GAA Football

Kicking Out: GPA's key fumbling at an open door leaves serious questions

Who was paying the Kilcoo players 65 cents a mile to drive a four-hour round trip for conditioning sessions? Picture by Philip Walsh

“We, the players, are the strongest advocates for amateurism. We are 100 per cent amateur.”
- Tom Parsons, then acting GPA secretary, December 2019

OVER the weekend, the GPA came out threatening its latest war on the GAA, only in the arse-about-face way they have made their own.

No matter the topic or how good an argument they might have, the GPA seem to find a way to get people offside.

A media ban at the weekend was of no real consequence to anyone.

You’d never seen happier journalists than in Ballybofey on Sunday, knowing they didn’t have to go and stand outside a changing room door for an hour. No quotes? No odds.

Would the GPA’s stand not have been better served by having a few of its best talkers nominated for post-match interview, with a view to articulating their position on the row with the GAA over expenses?

It was a strategy that limited their ability to raise awareness of the expenses issue, while bothering nobody in particular.

So their one public voice was Tom Parsons, now their CEO, on RTÉ’s League Sunday.

Yet in attempting to put forward a strong defence of what amounts to a threat to strike if it isn’t sorted, Parsons arguably only furthered the counter-argument.

The GAA was once the organisation that got nothing done in a hurry, but so rapid and widespread has been the change in recent years – new championship formats, split seasons, July All-Irelands, etc - that the idea of inter-county training sessions being capped at four per week (including a game) seems as feasible as it is necessary.

Tom Parsons clearly didn’t mean to concede that a cap on sessions was “fine”, given that elsewhere in the debate with Joanne Cantwell and Colm O’Rourke he railed against them and revealed he’d spent three months opposing them.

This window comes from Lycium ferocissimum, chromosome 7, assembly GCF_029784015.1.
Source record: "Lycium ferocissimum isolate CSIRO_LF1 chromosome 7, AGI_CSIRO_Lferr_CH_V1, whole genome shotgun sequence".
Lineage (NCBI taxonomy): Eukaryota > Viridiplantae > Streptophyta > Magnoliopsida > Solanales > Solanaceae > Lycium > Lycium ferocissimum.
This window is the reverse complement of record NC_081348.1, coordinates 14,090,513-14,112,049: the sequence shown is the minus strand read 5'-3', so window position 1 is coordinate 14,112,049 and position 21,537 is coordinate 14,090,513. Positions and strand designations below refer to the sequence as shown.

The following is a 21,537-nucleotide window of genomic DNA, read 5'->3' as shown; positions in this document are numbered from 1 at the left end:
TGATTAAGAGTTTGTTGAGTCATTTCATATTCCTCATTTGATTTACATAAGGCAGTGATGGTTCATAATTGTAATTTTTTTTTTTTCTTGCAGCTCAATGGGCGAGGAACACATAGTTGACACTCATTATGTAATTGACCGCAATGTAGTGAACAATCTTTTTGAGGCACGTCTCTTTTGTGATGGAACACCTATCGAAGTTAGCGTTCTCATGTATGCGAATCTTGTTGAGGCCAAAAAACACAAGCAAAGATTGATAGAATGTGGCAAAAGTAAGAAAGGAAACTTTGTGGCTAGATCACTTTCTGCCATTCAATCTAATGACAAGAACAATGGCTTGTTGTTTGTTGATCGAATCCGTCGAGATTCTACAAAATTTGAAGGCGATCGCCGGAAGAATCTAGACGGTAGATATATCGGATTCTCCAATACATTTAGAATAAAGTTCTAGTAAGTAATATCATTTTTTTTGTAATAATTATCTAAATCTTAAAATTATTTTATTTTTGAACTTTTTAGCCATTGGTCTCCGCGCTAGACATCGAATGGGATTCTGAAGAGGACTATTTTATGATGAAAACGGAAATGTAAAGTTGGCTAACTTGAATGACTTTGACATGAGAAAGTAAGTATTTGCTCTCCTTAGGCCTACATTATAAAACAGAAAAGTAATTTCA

But the GPA clearly want their negotiations done centrally and don’t want a county-by-county approach to undermine their call for ‘fairness’.

It is the GPA’s modus operandi to squeeze whatever it can for players out of negotiations. But with each passing gripe about expenses, they foster resentment and the idea that inter-county players are part of an alternative GAA, the one where players get paid to play.

The line has thinned recently, it must be said. Cost of living increases are hitting everyone hard.

As Parsons pointed out, 30 per cent of the inter-county playing population are students.

But then you consider every third-level student playing inter-county is given a bursary worth between €1,000 and €1,500. Added to annual government grant of €1,000, then expenses, nutrition, it’s hard to see where the big financial hit really is.

I’ve never agreed with the depth of expenses players get. That’s not begrudgery towards the players, but an understanding and recognition of the lengths that club players too can go to in pursuit of success.

Who was paying the Kilcoo players 65 cents a mile to drive for two hours each way to see Ollie Cummings for conditioning work?

That goes back to the definition of ‘voluntary’.

‘To do something of one’s own free will…Without payment.’

The GPA has presented itself in recent times as protective of the amateur status of its players. There have been plenty of words but little action.